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Such is what passes for thought among the young and all-too-restless of any age. Now it's a Facebook world, always in communication but with not much to communicate. Its tweets may be able to inspire revolutions, but not what comes afterward. In an internetted world, speed is of the essence, not depth. And that, too, shows.

Even now the West is engaged in a great conflict the extent of which we scarcely recognize. We find ourselves led by a commander-in-chief -- the title used to be Leader of the Free World -- who at best sounds an uncertain trumpet. (1 Corinthians 14:8) Even the most astute observers cannot be sure what aims he is pursuing, if any. His words waver, his policies are more like moods. But what else could they be? For, unformed and uninformed by literature, language languishes. And language is the very currency of thought. When it is devalued, thought itself is diminished.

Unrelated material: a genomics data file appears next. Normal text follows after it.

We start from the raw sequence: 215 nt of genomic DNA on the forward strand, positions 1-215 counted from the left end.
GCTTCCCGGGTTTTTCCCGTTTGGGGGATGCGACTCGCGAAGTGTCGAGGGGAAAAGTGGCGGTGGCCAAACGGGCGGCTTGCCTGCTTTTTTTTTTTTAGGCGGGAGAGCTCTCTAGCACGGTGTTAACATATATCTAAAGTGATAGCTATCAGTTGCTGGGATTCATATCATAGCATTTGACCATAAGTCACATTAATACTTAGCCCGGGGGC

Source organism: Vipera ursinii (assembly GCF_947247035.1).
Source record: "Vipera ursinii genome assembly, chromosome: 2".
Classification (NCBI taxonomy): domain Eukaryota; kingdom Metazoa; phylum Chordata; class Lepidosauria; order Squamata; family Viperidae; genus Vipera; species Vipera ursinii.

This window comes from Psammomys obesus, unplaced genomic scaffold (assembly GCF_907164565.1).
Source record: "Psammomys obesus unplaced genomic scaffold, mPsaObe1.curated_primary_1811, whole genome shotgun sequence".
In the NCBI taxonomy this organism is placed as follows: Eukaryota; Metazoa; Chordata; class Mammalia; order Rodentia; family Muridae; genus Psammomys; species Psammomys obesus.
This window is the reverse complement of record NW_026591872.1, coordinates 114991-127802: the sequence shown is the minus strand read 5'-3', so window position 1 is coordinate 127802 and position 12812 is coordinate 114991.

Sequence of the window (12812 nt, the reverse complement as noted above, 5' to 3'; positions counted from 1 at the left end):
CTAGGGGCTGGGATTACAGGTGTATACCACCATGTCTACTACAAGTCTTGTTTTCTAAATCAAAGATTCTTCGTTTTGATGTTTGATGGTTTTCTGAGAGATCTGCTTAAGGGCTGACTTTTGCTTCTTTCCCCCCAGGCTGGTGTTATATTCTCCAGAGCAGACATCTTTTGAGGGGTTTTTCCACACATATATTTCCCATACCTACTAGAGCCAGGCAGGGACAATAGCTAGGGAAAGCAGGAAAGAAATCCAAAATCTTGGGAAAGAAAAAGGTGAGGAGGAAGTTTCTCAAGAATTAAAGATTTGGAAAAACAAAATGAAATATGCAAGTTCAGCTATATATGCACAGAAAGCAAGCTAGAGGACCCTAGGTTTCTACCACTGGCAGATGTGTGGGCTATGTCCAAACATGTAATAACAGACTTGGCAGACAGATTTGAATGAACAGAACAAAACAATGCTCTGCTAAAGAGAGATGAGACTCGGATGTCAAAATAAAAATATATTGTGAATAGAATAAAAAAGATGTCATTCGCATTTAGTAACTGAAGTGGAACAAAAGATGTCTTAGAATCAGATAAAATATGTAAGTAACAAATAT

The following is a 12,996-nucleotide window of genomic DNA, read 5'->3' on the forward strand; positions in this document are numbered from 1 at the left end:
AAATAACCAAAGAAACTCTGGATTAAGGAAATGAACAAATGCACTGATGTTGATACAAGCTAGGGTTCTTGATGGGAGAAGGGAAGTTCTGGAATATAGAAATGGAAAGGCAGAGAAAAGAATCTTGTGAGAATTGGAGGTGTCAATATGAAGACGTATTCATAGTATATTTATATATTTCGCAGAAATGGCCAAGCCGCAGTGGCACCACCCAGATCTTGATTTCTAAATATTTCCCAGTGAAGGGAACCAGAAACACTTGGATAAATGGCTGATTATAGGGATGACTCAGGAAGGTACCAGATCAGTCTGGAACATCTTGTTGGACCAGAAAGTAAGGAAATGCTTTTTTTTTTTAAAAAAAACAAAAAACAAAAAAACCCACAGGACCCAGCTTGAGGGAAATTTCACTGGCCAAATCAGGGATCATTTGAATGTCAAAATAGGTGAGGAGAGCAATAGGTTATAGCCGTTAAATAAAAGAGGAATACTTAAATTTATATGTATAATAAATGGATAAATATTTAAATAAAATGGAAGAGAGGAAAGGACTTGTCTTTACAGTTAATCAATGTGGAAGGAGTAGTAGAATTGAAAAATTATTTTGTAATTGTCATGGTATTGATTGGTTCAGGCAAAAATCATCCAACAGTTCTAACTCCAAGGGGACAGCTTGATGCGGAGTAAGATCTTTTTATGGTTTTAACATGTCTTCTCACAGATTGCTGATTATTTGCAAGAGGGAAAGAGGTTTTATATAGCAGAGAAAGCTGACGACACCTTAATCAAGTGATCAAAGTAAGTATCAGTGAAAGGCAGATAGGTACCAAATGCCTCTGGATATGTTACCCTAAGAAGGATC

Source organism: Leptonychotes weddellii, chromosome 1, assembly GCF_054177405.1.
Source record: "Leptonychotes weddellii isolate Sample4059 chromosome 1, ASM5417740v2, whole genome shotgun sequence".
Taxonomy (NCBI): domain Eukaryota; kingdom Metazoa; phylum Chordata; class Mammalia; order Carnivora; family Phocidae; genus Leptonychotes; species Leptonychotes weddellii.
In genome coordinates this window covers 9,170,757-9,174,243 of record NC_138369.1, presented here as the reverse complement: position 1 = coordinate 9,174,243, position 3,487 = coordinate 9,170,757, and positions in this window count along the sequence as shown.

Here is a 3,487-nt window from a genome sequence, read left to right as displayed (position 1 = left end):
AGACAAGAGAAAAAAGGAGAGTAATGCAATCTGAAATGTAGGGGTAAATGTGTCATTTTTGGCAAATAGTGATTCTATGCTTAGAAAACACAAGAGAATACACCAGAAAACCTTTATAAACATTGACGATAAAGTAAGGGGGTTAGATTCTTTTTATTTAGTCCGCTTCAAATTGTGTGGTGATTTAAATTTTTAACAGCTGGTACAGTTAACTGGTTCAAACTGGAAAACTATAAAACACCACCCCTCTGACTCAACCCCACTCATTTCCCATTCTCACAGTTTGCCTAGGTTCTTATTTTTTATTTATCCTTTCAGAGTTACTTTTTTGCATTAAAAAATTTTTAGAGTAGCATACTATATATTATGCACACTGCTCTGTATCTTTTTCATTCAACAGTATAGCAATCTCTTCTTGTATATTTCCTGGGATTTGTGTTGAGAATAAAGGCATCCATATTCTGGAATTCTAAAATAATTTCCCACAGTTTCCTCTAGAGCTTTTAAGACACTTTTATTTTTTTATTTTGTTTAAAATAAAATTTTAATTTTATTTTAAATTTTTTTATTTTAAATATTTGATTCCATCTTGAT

Today the biblical allusions that were once every American's rightful inheritance may elicit only puzzled looks, or, worse, pass completely unnoticed in the detritus of our deconstructed, disconnected dialogue. One school of linguists assures us that language is just a mask for privilege and status, anyway, rather than something of intrinsic and inexhaustible value. The Bible may now be reserved for ceremonial occasions only.

Even in church schools where the Bible may be drilled into students, it may be reduced to only a series of Do's and Don'ts, a set of rigid rules rather than a never failing garden of inspiration and instruction, song and story. But as many a court has ruled, there is no constitutional bar to teaching the Bible as literature -- with all literature's scope and power. What a pity to deny it to students; it leaves our young unarmed in mind, in spirit, in soul.

At this year's session of the Arkansas legislature, a bill was introduced that would lay the groundwork for a course in the Bible in the state's public schools, where it should have been taught all along as an integral part of our literature, history and thought. Instead, it has been banned as effectively as Darwin's "Origin of Species." Both have been marked Controversial (as if all great ideas aren't) and so may be relegated to the closed stacks. Much like books listed on the Index in medieval times. They are not to be discussed lest they corrupt the young. Wasn't that the charge against Socrates, too?